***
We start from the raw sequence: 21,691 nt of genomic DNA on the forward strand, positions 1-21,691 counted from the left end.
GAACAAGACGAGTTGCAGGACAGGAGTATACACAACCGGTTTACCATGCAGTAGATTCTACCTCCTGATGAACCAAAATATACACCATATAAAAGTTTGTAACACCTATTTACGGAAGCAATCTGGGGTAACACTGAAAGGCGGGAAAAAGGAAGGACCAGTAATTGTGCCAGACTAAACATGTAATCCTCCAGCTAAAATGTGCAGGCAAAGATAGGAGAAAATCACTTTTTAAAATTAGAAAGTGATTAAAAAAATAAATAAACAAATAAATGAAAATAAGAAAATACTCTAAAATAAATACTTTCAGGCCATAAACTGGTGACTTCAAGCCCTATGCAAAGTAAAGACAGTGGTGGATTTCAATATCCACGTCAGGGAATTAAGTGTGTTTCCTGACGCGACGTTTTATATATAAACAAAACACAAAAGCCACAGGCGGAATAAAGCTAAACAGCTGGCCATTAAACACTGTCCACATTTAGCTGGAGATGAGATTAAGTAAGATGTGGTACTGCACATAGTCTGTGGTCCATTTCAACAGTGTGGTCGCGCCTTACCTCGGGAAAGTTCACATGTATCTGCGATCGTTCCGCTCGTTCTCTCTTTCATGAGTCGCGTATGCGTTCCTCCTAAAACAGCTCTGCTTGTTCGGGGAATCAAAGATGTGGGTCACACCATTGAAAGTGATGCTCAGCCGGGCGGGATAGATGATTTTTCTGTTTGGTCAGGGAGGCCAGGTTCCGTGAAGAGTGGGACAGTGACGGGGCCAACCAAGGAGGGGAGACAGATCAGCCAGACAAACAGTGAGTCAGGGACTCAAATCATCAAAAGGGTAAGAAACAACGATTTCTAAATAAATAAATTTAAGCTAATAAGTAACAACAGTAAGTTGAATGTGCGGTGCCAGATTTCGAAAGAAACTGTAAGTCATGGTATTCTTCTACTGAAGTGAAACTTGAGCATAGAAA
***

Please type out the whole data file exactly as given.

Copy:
We start from the raw sequence: 21,691 nt of genomic DNA on the forward strand, positions 1-21,691 counted from the left end.
GAACAAGACGAGTTGCAGGACAGGAGTATACACAACCGGTTTACCATGCAGTAGATTCTACCTCCTGATGAACCAAAATATACACCATATAAAAGTTTGTAACACCTATTTACGGAAGCAATCTGGGGTAACACTGAAAGGCGGGAAAAAGGAAGGACCAGTAATTGTGCCAGACTAAACATGTAATCCTCCAGCTAAAATGTGCAGGCAAAGATAGGAGAAAATCACTTTTTAAAATTAGAAAGTGATTAAAAAAATAAATAAACAAATAAATGAAAATAAGAAAATACTCTAAAATAAATACTTTCAGGCCATAAACTGGTGACTTCAAGCCCTATGCAAAGTAAAGACAGTGGTGGATTTCAATATCCACGTCAGGGAATTAAGTGTGTTTCCTGACGCGACGTTTTATATATAAACAAAACACAAAAGCCACAGGCGGAATAAAGCTAAACAGCTGGCCATTAAACACTGTCCACATTTAGCTGGAGATGAGATTAAGTAAGATGTGGTACTGCACATAGTCTGTGGTCCATTTCAACAGTGTGGTCGCGCCTTACCTCGGGAAAGTTCACATGTATCTGCGATCGTTCCGCTCGTTCTCTCTTTCATGAGTCGCGTATGCGTTCCTCCTAAAACAGCTCTGCTTGTTCGGGGAATCAAAGATGTGGGTCACACCATTGAAAGTGATGCTCAGCCGGGCGGGATAGATGATTTTTCTGTTTGGTCAGGGAGGCCAGGTTCCGTGAAGAGTGGGACAGTGACGGGGCCAACCAAGGAGGGGAGACAGATCAGCCAGACAAACAGTGAGTCAGGGACTCAAATCATCAAAAGGGTAAGAAACAACGATTTCTAAATAAATAAATTTAAGCTAATAAGTAACAACAGTAAGTTGAATGTGCGGTGCCAGATTTCGAAAGAAACTGTAAGTCATGGTATTCTTCTACTGAAGTGAAACTTGAGCATAGAAA